Editorial: Nobody watching America's terror watchers
The more that leaks out about the National Security Agency's electronic surveillance programs, the harder it becomes to take any comfort from President Barack Obama's assurances that the privacy of the American people is being respected.
The latest damning revelation is that the NSA violated privacy rules or overstepped its legal authority 2,776 times in one year while sweeping up records of Americans' phone calls and intercepting the Internet communications of people outside the country. That's the alarming picture that emerged from a May 2012 internal NSA audit that the Washington Post published based on information from former intelligence contractor Edward Snowden, now living in Russia.
The oversight provided by the secret Foreign Intelligence Surveillance Court and Congress is insufficient because both rely on the NSA to report any unauthorized surveillance. But when the agency inappropriately intercepts the phone records and emails of Americans, inadvertantly or because of technical glitches, while targeting suspected foreign terrorists, it considers that "incidental," and not a violation that must be reported.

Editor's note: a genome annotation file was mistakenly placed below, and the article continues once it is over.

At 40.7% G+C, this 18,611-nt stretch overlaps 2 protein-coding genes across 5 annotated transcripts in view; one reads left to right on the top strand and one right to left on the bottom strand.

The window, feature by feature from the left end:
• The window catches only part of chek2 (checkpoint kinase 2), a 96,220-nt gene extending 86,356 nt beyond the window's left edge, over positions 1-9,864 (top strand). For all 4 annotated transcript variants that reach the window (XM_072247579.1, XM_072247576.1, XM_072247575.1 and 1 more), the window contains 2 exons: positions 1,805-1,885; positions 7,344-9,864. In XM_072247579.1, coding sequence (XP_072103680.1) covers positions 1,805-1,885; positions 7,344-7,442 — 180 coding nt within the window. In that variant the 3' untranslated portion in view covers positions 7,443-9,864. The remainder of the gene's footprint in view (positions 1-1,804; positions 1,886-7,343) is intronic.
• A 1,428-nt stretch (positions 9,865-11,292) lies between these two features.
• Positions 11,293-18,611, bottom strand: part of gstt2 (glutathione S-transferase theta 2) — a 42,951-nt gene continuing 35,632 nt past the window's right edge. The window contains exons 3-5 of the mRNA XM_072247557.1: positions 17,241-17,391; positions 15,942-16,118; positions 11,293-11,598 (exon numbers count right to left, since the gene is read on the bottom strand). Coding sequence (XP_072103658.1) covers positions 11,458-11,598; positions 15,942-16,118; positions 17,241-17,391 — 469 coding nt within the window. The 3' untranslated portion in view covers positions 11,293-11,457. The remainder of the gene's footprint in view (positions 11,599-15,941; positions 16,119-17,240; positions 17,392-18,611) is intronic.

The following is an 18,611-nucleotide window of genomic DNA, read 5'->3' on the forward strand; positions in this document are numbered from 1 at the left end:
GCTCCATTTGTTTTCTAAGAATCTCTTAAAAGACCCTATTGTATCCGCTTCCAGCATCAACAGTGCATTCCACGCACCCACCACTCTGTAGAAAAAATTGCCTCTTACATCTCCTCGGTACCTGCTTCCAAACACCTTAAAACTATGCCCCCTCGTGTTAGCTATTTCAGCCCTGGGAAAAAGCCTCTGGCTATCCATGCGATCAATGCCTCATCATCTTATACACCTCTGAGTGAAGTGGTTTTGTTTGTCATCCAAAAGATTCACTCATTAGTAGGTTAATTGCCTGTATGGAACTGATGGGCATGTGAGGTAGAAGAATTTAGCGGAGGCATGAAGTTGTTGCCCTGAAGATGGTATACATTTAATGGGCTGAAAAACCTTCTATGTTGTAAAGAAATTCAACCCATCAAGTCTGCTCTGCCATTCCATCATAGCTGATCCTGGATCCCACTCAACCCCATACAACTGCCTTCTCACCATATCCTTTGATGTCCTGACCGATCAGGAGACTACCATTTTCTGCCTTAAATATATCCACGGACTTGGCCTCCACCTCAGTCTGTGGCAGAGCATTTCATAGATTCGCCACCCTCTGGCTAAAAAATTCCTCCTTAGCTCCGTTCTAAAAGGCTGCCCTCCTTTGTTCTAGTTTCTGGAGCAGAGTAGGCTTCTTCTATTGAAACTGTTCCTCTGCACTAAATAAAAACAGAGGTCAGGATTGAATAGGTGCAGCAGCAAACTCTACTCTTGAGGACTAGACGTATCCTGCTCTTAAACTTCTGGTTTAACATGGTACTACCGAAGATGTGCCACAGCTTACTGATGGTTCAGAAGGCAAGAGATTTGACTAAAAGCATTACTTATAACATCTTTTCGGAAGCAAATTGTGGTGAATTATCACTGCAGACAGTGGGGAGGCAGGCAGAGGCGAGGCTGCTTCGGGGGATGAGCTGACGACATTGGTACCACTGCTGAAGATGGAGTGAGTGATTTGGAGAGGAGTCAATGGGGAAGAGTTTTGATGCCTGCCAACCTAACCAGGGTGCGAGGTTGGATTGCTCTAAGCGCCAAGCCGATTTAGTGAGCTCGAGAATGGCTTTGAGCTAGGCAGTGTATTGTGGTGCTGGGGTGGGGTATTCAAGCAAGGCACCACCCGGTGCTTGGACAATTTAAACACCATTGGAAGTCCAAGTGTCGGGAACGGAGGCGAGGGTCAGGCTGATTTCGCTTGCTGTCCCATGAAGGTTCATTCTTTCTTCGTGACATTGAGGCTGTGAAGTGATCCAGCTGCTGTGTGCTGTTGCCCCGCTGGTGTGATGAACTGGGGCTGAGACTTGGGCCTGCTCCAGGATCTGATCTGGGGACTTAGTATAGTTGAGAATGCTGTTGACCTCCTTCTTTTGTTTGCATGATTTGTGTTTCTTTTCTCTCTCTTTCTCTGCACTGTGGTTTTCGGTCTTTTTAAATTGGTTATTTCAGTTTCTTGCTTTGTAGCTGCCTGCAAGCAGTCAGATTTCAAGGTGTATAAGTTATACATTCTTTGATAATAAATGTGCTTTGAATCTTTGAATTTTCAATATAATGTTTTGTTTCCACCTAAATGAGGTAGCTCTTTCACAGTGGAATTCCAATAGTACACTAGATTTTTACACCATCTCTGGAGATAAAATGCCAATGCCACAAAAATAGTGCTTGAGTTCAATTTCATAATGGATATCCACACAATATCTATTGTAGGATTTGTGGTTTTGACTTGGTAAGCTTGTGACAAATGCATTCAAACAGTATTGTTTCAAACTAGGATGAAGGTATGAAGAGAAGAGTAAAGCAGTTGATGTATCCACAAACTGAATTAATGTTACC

The surveillance court is the first line of defense against abuse, but its chief judge, Reggie B. Walton, said it can't independently verify how often the NSA breaks the rules, or confirm that the violations were just mistakes. Reports to Congress are scrubbed of details; even the number of Americans whose communications are illegally intercepted is not reported. So Obama's plea for trust based on the "strong oversight by all three branches of government and clear safeguards to prevent abuse and protect the rights of the American people" isn't so comforting.
NSA snooping too often goes beyond what the law allows, so more rigorous oversight is imperative. The time has come to reset the balance between security and privacy.